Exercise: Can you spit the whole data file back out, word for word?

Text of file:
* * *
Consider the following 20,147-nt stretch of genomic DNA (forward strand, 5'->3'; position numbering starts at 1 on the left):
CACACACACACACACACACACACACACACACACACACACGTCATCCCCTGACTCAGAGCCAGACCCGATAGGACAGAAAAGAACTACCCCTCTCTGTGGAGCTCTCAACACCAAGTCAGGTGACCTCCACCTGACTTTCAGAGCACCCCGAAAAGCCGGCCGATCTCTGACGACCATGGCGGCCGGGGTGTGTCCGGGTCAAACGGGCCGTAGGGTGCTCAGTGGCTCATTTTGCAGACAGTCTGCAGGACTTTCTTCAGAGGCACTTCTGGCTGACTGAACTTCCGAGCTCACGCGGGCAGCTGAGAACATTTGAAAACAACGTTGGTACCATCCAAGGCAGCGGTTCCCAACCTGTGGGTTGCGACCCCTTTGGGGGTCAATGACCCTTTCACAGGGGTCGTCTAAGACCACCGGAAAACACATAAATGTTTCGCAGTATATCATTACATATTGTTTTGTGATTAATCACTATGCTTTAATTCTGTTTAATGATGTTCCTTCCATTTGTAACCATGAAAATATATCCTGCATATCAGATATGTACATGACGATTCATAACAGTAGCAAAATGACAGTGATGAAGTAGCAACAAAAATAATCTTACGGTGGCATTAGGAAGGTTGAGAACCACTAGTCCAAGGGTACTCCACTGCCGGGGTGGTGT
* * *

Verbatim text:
Consider the following 20,147-nt stretch of genomic DNA (forward strand, 5'->3'; position numbering starts at 1 on the left):
CACACACACACACACACACACACACACACACACACACACGTCATCCCCTGACTCAGAGCCAGACCCGATAGGACAGAAAAGAACTACCCCTCTCTGTGGAGCTCTCAACACCAAGTCAGGTGACCTCCACCTGACTTTCAGAGCACCCCGAAAAGCCGGCCGATCTCTGACGACCATGGCGGCCGGGGTGTGTCCGGGTCAAACGGGCCGTAGGGTGCTCAGTGGCTCATTTTGCAGACAGTCTGCAGGACTTTCTTCAGAGGCACTTCTGGCTGACTGAACTTCCGAGCTCACGCGGGCAGCTGAGAACATTTGAAAACAACGTTGGTACCATCCAAGGCAGCGGTTCCCAACCTGTGGGTTGCGACCCCTTTGGGGGTCAATGACCCTTTCACAGGGGTCGTCTAAGACCACCGGAAAACACATAAATGTTTCGCAGTATATCATTACATATTGTTTTGTGATTAATCACTATGCTTTAATTCTGTTTAATGATGTTCCTTCCATTTGTAACCATGAAAATATATCCTGCATATCAGATATGTACATGACGATTCATAACAGTAGCAAAATGACAGTGATGAAGTAGCAACAAAAATAATCTTACGGTGGCATTAGGAAGGTTGAGAACCACTAGTCCAAGGGTACTCCACTGCCGGGGTGGTGT